• add the mix of dry ingredients
  • mix wet ingredients with dry ingredients well
  • the batter will be very runny
  • pour the batter into prepared baking tin
  • the filling will be nearly level with the height of the baking tin


  • to avoid mess in the oven and to provide the best regime for gentle baking, place baking tin on a large cookie baking tray
  • bake in preheated to 170C fan forced oven for 50-60 minutes
  • the filling will raise during baking, but will return to the level of unbaked batter after cooling down


  • let the tart stay in the tin for 5 min
  • remove the sides of the tart tin


  • transfer the tart to a serving board or plate, if not sure wait until the tart reaches room temperature and the structure becomes more solid


  • dust with icing sugar

Cottage cheese slice does not need any extras to be served, but in special occasions and for dinner parties, fresh berries and with fruit and berry sauces can be useful to create spectacular looking dessert.



The slice goes well with vanilla whipped cream.



It will be an understatement to say that we both enjoyed biezpienmaize, and all the memories it have brought about cafe life in Riga.

10 thoughts on “Gluten Free Biezpienmaize – Traditional Latvian Cottage Cheese Slice

  1. Your baking is always tempting to the eyes and I am sure very satisfying to eat. I can’t seem to get my pastry to look anywhere near the texture of your pastry. Though I must say, I am not a very patient or experienced pastry maker. Your instructions are very clear so maybe I will give pastry one more try. Joanne Tapiolas

    1. Joanne, it is the easiest pastry I made so far, it gets together and can be spread or rolled without any difficulties, both with crusty bread mix and with buckwheat flour version. Cottage cheese or ricotta layer filling can be used made from any other recipe, even as cheesecake. Some make this filling simply with cottage cheese and eggs, may be with a bit of starch. It can baked as individual tartlets as well. Funny how the memory works, I still remember the taste.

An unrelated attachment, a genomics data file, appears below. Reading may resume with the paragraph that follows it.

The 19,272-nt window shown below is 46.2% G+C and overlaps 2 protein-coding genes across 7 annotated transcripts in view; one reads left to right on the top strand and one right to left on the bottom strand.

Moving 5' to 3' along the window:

1. You can use any of your own recipes for a shortcrust, as the flour mix I used is only available in Australia and New Zealand. It was the easiest dough I worked with, so I will try it with buckwheat flour alone, to see how it holds together without thickeners and gums, coming from flour mix. The idea behind sour cream was simple practicality, to have a portion of the dough just enough for one bake, which would demand half of an egg.

      1. I made a short crust for a cheesecake last month with some egg white and liked the flavor but wasn’t crazy about the texture. Will try the sour cream. I used a mix of flours, didn’t write it down though and can’t remember the ratios I used!

      2. I am just in the process of trying the dough with buckwheat flour, it is the only gluten free flour which can be used for shortcrust to be good enough to roll without any gums in it. Another hour and I will let you know how it worked.

      3. So I have made the dough with buckwheat flour, deliberately very plain
        150g flour
        60g sugar (I use more sugar when I make biscuits)
        70g unsalted butter
        40g high fat 40% sour cream

        I did not add any extra flavours to see the basic taste of baked pastry. The dough came together beautifully, it needed some work, but as a result is extremely pliable, cut offs can be used 3-4 times, no need for refrigeration, but might benefit from it, I did not research that.
        I got 22 5 cm very thin round biscuits and 12 tartlet shells, baked in mini pie tray, rolled and cut as 6 cm circles. Needed 15 min baking in 170C preheated fan oven. It will be my new favourite shortcrust, especially when making the dough as a small portion for tarts.
        Buckwheat shortcrust, the same as other recipe with egg, has more flavour and better hard crumbly texture, compared to commercial flour mixes. Starches from flour mixes make pastry more soft and buttery.